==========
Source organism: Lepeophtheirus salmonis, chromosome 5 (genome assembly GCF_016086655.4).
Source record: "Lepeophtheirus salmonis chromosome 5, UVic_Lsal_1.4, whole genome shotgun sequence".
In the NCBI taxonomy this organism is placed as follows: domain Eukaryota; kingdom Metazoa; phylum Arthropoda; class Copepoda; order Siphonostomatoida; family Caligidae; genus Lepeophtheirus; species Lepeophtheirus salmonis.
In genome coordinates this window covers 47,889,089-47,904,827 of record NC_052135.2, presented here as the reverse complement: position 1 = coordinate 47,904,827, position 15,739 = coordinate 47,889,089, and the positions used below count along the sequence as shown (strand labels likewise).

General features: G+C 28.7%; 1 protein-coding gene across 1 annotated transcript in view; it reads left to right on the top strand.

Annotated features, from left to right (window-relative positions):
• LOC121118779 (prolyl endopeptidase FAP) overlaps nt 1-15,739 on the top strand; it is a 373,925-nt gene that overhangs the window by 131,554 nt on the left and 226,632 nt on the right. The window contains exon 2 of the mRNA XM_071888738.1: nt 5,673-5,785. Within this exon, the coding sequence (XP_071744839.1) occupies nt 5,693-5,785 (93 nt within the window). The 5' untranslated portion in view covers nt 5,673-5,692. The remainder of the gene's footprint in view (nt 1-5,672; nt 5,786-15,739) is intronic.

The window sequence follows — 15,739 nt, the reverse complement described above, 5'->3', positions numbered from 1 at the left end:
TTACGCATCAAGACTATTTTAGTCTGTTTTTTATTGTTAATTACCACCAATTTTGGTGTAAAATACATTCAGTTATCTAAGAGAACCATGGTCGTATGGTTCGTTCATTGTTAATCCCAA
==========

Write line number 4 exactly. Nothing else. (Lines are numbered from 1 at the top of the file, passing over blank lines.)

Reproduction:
In genome coordinates this window covers 47,889,089-47,904,827 of record NC_052135.2, presented here as the reverse complement: position 1 = coordinate 47,904,827, position 15,739 = coordinate 47,889,089, and the positions used below count along the sequence as shown (strand labels likewise).